When I think I got all the files, I delete /home/user.1.

    In general, it's not complicated to mount an existing partition without formatting, when installing and move file around when the installation is finished.

    Edit: I would NOT assume that existing desktop configurations will work in the new installation, this is why I prefer to create a new profile and move data from the old profile.
     
  8. JConLine

    JConLine Registered Member

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    I also have a dual boot system, Windows 7 and PClinuxOs. I decided I wanted to change the PCLinuxOs to Ubuntu but I did not want to lose my /home partition in PCLlinuxOs.

    Using a Ubuntu livecd I installed Ubuntu over PCLinuxOs. Using the partition tool in Ubuntu during the install I opted to use the existing partitions. I formatted the root partition, /, and installed Ubuntu to it and I chose to not format the /home partition or the /swap partition.

    I installed Grub2 to sda. The install went off without a hitch. All my data was preserved including my browser bookmarks, etc. and I still have a dual boot system.

    If you don't format or change the size of your /home partition you should be OK. But I would back up any important data.

    I used Clonezilla to clone my system prior to installing Ubuntu. I felt it to be good insurance in case of a catastrophic failure.

    Jim
     
    Last edited: Nov 18, 2011
  9. chrisretusn

    chrisretusn Registered Member

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    You current partition scheme and plan is fine. Leave the /home partition as it is. You do not need to format it. Of course always plan for things to not go as planned and backup before starting.
     
  10. Ocky

    Ocky Registered Member

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    When you get to the allocate drive space part of the install (from your live CD), choose to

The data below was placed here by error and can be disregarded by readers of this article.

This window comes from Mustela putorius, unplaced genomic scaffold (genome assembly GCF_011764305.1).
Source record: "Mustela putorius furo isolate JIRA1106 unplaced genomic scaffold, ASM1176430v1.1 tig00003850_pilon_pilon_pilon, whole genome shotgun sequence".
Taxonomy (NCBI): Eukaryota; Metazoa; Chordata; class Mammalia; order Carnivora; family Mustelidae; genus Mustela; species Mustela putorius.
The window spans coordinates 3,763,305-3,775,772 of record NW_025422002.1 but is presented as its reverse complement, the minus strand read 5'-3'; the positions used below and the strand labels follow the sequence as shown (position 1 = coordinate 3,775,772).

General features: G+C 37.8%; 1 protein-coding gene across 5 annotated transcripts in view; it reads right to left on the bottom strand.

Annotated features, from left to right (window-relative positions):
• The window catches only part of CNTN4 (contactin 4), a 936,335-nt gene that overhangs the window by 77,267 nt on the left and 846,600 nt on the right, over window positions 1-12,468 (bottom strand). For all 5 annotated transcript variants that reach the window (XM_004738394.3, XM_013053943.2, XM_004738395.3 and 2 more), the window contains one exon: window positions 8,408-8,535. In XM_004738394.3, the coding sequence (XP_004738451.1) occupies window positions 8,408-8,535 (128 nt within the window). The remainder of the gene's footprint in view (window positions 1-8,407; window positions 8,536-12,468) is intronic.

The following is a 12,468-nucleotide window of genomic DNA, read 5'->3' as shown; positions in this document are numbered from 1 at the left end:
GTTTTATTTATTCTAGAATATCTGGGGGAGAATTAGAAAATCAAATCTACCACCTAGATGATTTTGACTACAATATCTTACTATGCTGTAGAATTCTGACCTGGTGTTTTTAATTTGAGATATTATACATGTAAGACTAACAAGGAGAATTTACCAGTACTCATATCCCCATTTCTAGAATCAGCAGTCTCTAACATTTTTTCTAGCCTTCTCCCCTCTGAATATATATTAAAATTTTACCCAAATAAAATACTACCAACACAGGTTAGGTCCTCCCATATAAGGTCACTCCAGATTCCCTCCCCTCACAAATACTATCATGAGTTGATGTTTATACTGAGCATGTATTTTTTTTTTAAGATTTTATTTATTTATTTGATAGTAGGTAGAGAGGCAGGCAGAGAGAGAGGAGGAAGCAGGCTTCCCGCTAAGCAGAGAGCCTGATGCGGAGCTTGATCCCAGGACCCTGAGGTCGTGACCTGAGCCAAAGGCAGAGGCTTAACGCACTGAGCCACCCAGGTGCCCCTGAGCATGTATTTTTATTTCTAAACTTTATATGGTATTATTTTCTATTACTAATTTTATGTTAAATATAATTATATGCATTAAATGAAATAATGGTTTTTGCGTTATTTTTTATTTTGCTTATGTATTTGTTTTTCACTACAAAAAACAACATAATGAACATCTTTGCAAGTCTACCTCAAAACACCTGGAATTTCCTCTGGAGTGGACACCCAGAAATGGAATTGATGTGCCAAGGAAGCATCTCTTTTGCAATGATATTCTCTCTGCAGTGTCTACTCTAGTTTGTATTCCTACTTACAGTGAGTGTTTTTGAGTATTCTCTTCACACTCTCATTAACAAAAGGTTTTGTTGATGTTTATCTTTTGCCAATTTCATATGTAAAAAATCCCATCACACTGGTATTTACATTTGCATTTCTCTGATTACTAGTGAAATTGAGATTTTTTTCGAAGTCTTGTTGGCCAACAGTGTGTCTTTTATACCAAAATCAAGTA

'specify partitions manually'.
    Then just do what you did before when you installed 10.04 LTS, i.e. create the partitions.
    6GB for swap sounds a bit excessive though. Install boot loader to /dev/sda as you did before.
    I would rather back up all the stuff on /home that you want to carry over to the new OS to a DVD(s) as there may be broken soft-links
    if you just choose not to format /home when doing the install.
     
  11. mack_guy911

    mack_guy911 Registered Member

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    best way is



    1st. backup your home partition data in normal mode in case shrink drive don’t work you don’t able to loose your important data



    2nd shrink disk space of home using gparted and make some space for your new OS if you use this OS as your main then no need to create separate home just make 30-50 GB one more / partition install in it (it will install root boot and home with in it)



    please also know shirking work only when its done from external media .....ie from live cd/dvd of kubuntu/ubuntu .......etc



    after that boot form ubuntu and grub update you see your kubuntu added as well in partition if all work fine i guess it should be no problem





    http://ubuntuforums.org/showthread.php?p=9939745#post9939745



    http://ubuntuforums.org/showthread.php?t=1498381



    also this interesting read



    https://www.wilderssecurity.com/showthread.php?t=302812



    to be honest



    i know its possible but i never did that on home/root partition so if you can wait for a week or so i make a video tutorial shrinking linux home partition and installing another linux on it :D